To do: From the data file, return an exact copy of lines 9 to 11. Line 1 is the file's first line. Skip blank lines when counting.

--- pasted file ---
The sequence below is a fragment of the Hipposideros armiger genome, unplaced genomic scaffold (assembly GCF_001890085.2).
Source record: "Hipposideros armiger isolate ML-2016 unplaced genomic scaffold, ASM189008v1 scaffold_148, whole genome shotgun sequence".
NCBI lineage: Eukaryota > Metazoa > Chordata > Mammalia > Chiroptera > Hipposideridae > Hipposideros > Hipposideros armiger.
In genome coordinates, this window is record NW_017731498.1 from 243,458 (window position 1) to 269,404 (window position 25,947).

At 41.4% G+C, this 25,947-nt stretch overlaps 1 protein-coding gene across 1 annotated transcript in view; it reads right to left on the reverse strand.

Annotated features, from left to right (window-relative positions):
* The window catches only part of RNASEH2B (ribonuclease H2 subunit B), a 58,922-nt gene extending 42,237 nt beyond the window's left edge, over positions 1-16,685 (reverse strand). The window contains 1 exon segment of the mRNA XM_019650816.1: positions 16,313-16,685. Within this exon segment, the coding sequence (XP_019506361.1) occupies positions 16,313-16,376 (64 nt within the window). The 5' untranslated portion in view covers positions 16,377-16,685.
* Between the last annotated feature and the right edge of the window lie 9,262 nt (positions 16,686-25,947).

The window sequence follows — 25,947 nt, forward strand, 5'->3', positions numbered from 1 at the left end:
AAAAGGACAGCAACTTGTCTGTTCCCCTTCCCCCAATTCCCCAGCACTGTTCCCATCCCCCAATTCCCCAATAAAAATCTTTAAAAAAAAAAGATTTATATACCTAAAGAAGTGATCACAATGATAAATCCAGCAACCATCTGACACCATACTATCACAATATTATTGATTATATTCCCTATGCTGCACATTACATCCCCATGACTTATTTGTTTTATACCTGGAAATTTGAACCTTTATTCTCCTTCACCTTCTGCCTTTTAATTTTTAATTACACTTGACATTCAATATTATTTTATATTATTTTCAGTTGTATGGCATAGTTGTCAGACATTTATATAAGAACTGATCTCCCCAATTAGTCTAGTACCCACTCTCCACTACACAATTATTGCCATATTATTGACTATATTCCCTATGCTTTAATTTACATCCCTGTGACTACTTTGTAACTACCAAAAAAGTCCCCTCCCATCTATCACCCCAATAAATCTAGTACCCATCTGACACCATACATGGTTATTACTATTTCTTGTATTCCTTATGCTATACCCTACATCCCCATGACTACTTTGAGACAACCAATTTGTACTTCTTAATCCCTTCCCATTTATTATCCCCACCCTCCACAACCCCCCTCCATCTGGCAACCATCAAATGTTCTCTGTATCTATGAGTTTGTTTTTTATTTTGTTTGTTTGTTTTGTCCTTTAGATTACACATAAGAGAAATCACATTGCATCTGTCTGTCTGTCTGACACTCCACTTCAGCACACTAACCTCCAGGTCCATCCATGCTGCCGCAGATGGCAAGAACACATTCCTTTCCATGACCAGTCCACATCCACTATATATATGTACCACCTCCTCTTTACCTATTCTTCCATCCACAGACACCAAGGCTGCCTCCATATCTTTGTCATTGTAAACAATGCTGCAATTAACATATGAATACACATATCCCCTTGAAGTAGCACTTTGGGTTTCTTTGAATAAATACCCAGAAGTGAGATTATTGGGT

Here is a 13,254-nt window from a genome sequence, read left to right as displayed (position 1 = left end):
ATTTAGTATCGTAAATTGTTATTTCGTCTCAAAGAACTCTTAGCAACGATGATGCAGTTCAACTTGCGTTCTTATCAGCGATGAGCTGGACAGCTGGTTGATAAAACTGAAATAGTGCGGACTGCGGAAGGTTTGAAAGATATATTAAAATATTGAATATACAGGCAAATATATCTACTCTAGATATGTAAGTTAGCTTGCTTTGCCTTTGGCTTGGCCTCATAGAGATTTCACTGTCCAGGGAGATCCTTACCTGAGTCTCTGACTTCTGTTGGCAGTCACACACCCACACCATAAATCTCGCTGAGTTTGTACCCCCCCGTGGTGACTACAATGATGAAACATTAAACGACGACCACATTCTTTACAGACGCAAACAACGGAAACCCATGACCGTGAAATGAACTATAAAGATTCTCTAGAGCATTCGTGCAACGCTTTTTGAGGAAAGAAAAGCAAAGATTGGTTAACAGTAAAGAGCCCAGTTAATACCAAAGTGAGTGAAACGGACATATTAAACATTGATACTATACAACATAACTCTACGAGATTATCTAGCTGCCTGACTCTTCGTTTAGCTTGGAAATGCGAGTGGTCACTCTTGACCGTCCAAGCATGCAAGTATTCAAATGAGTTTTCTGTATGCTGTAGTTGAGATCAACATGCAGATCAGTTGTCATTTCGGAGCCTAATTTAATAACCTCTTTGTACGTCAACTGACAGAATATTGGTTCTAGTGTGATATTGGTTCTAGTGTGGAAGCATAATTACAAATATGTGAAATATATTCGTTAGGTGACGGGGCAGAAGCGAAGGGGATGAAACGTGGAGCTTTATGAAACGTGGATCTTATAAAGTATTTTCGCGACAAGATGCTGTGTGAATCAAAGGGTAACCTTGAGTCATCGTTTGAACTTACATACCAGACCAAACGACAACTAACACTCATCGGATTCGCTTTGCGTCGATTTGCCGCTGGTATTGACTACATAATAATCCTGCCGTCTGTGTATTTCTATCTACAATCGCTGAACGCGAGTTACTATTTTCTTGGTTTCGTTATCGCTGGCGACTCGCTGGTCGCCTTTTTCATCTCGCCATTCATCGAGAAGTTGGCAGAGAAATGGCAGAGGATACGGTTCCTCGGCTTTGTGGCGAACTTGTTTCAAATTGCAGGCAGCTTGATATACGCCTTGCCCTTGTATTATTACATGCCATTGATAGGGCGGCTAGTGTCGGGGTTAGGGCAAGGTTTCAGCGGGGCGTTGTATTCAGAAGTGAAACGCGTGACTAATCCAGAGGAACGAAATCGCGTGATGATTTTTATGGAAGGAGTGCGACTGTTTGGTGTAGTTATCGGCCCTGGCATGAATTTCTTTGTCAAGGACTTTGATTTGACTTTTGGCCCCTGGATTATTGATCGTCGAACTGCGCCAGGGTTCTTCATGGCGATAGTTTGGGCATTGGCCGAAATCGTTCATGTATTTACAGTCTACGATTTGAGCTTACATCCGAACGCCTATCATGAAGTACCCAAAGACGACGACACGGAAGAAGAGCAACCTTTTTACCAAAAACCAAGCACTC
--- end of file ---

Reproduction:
The window sequence follows — 25,947 nt, forward strand, 5'->3', positions numbered from 1 at the left end:
AAAAGGACAGCAACTTGTCTGTTCCCCTTCCCCCAATTCCCCAGCACTGTTCCCATCCCCCAATTCCCCAATAAAAATCTTTAAAAAAAAAAGATTTATATACCTAAAGAAGTGATCACAATGATAAATCCAGCAACCATCTGACACCATACTATCACAATATTATTGATTATATTCCCTATGCTGCACATTACATCCCCATGACTTATTTGTTTTATACCTGGAAATTTGAACCTTTATTCTCCTTCACCTTCTGCCTTTTAATTTTTAATTACACTTGACATTCAATATTATTTTATATTATTTTCAGTTGTATGGCATAGTTGTCAGACATTTATATAAGAACTGATCTCCCCAATTAGTCTAGTACCCACTCTCCACTACACAATTATTGCCATATTATTGACTATATTCCCTATGCTTTAATTTACATCCCTGTGACTACTTTGTAACTACCAAAAAAGTCCCCTCCCATCTATCACCCCAATAAATCTAGTACCCATCTGACACCATACATGGTTATTACTATTTCTTGTATTCCTTATGCTATACCCTACATCCCCATGACTACTTTGAGACAACCAATTTGTACTTCTTAATCCCTTCCCATTTATTATCCCCACCCTCCACAACCCCCCTCCATCTGGCAACCATCAAATGTTCTCTGTATCTATGAGTTTGTTTTTTATTTTGTTTGTTTGTTTTGTCCTTTAGATTACACATAAGAGAAATCACATTGCATCTGTCTGTCTGTCTGACACTCCACTTCAGCACACTAACCTCCAGGTCCATCCATGCTGCCGCAGATGGCAAGAACACATTCCTTTCCATGACCAGTCCACATCCACTATATATATGTACCACCTCCTCTTTACCTATTCTTCCATCCACAGACACCAAGGCTGCCTCCATATCTTTGTCATTGTAAACAATGCTGCAATTAACATATGAATACACATATCCCCTTGAAGTAGCACTTTGGGTTTCTTTGAATAAATACCCAGAAGTGAGATTATTGGGT

Here is a 13,254-nt window from a genome sequence, read left to right as displayed (position 1 = left end):